Iran said that the major part of the destruction of Syria was due to the activities of terrorists and armed groups. Resolutions on Syria had mostly concentrated on targeting only one party to the conflict. There was no military solution to the Syrian crisis, and a political solution needed to be comprehensive and include various State and non-State actors. The Council should promote cooperation over confrontation. United Nations Watch stated that Al Assad’s troops were aided by the forces of Russia, Iran and the terrorists of Hezbollah. Perpetrators had names, and Russia had to be called by its name; it was not a time to equivocate. Why did today’s resolution fail to name Russia, Iran or Hezbollah, but single out ISIS? When would the statue of justice donated by Syria be removed from the Palais des Nations? Human Rights Watch said that for weeks Russian and Syrian aircrafts had relentlessly bombarded opposition-controlled parts of Aleppo in repeated indiscriminate attacks which had killed about 320 civilians, including 100 children. The Commission of Inquiry should identify those responsible for violations and abuses and present the report to a special meeting of the Council as soon as it was completed. All Member States should support the General Assembly’s Emergency Special Session on Syria. Cairo Institute for Human Rights recalled the words of the Special Envoy for Syria that if a solution was not found between now and December, Aleppo would not be there anymore. The Council should support the recommendation by the High Commissioner to adopt criteria to restrain members from using a veto when there were serious concerns that war crimes, crimes against humanity or genocide might have been committed.
American Association of Jurists said that it was critical to find a negotiated political solution to put an end to the shameful bloodshed and hold accountable those responsible for human rights violations by bringing them to justice. There was no room for a military solution. It was regrettable that this Special Session and the draft resolution focused on a very limited area in such a complex situation in Syria. There could be no impunity. International Organization for the Elimination of All Forms of Racial Discrimination stated that humanitarian aid had not been able to reach Aleppo for months. The Organization condemned the bombing of civilian residences, schools and hospitals and the harm caused to civilians. Preventing humanitarian convoys was deplorable and it was a violation of international humanitarian law. The bombing had to come to an end. International-Lawyers.org welcomed the recognition by the Council that States bore the primary responsibility for ensuring and protecting human rights. The Government needed support and cooperation from the international community, and any foreign intervention had to abide by international law as enshrined in the United Nations Charter. International law had to be kept in focus by the Council during its considerations. Union of Arab Jurists noted that the Turkish Air Force had committed a massacre the previous day, killing more than 150 civilians in northern Syria. There had also been numerous other violations of Syrian sovereignty by countries supporting terrorism. The Al Nusra Front and its affiliates were preventing civilians from leaving areas under their control, while using them as human shields.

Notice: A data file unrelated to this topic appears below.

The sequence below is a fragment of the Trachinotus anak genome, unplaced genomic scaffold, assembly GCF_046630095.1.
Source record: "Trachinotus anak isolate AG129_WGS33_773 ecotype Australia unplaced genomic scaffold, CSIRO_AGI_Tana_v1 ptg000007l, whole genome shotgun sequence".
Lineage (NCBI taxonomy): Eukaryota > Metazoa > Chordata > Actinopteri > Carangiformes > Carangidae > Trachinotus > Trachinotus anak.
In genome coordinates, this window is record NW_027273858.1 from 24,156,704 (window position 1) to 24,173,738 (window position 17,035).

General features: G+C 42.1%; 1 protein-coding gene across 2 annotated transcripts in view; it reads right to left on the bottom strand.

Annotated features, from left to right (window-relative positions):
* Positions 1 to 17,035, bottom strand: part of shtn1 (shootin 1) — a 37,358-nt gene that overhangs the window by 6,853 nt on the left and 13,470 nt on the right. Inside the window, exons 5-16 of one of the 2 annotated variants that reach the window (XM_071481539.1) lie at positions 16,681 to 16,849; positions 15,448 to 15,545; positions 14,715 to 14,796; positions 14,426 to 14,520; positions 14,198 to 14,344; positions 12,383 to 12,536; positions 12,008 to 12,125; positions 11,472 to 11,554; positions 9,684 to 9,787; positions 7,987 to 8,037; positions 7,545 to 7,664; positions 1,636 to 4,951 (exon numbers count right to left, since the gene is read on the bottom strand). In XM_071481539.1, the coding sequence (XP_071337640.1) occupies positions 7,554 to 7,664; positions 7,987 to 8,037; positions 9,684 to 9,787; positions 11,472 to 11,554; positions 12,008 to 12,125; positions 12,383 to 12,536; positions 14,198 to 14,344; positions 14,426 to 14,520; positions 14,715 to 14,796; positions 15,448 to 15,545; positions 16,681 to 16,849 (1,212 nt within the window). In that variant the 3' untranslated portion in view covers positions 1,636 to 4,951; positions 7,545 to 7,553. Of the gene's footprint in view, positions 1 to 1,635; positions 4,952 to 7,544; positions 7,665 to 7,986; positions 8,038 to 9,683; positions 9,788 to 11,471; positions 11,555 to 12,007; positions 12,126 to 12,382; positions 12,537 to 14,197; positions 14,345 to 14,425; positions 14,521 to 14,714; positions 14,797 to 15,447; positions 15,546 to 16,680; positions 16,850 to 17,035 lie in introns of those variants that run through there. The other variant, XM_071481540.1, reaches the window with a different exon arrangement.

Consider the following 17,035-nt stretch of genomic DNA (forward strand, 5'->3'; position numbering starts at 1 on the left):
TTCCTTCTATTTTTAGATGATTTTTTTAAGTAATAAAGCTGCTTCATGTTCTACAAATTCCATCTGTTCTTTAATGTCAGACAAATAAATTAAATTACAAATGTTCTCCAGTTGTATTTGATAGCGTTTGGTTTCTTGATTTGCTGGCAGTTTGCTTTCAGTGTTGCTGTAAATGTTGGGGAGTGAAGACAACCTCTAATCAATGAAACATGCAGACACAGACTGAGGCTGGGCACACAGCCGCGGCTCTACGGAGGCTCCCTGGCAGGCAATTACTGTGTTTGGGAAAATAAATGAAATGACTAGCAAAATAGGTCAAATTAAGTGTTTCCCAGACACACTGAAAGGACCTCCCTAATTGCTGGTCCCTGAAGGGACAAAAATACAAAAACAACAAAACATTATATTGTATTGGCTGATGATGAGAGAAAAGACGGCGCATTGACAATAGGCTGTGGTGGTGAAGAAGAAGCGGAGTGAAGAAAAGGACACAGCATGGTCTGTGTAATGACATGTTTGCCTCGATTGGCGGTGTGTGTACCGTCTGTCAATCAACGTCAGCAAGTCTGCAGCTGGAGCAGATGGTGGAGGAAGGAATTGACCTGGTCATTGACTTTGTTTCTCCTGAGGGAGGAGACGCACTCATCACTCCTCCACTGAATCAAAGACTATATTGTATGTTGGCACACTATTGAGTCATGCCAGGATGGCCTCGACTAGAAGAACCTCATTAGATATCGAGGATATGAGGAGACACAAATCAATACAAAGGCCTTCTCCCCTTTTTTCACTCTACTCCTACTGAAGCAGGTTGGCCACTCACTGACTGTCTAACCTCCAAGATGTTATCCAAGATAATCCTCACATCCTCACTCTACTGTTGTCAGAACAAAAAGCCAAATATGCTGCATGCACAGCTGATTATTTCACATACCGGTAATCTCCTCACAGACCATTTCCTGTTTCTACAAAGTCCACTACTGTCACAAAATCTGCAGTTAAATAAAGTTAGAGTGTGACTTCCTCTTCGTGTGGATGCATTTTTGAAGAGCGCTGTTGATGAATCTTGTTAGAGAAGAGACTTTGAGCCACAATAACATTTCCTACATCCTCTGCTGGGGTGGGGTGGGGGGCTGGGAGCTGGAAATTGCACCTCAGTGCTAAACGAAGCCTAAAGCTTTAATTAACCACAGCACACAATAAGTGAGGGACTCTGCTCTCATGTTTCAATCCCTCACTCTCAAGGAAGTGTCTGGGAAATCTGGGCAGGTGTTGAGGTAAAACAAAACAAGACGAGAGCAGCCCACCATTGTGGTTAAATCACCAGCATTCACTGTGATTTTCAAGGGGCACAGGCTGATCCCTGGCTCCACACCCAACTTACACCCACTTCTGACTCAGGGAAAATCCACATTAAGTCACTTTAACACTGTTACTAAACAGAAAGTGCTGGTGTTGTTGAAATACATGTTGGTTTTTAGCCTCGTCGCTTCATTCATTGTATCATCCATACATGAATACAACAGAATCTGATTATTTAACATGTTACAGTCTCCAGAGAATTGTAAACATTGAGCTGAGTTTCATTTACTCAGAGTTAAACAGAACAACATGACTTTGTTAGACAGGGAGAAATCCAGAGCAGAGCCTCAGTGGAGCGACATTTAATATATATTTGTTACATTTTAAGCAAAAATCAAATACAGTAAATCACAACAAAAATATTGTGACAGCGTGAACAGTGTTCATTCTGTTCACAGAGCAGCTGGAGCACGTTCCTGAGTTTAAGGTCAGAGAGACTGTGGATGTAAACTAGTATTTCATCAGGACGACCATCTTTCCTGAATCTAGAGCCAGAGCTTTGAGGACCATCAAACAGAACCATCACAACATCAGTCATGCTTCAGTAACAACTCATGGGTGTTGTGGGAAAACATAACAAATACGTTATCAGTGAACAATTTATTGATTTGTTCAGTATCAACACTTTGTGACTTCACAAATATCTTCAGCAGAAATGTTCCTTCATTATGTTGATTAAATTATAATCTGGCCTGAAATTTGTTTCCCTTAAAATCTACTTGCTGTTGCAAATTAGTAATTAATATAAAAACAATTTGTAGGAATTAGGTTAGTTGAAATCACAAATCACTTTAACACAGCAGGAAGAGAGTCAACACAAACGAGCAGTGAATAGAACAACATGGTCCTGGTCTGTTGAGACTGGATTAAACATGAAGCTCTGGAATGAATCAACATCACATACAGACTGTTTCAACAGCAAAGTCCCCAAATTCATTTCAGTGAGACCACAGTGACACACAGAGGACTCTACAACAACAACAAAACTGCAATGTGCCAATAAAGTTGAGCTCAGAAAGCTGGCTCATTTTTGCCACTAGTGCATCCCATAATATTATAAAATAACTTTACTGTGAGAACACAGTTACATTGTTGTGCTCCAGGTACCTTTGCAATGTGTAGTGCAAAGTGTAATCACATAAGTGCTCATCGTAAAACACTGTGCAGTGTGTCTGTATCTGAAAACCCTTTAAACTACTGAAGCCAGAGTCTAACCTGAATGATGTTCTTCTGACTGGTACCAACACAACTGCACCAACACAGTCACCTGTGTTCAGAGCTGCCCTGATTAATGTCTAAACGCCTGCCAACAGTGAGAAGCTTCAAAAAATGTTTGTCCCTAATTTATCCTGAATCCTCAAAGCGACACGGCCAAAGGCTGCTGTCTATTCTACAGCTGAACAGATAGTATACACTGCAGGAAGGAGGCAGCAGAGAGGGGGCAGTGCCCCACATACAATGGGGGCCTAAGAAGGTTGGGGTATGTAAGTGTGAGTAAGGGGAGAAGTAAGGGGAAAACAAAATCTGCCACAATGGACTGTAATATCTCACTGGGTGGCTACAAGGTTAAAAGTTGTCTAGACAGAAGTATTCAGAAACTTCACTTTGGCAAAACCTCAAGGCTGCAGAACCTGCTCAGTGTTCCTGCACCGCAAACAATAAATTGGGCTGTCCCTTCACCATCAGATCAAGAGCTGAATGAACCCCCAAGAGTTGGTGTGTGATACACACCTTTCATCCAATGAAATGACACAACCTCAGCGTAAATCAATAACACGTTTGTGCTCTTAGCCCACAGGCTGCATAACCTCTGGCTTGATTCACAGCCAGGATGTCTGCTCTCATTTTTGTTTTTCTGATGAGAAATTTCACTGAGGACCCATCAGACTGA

CIVICUS-World Alliance for Citizen Participation welcomed the ceasefire and stressed that the fleeting respite did not address the pressing humanitarian needs of Aleppo’s beleaguered population. The wanton use of violence had to cease entirely if there was any hope of finding a negotiated settlement. The Council should prioritize the cessation of all hostilities in Aleppo, ensure unhindered access to humanitarian aid for people in need, and task the Commission of Inquiry with a special inquiry into the events in Aleppo.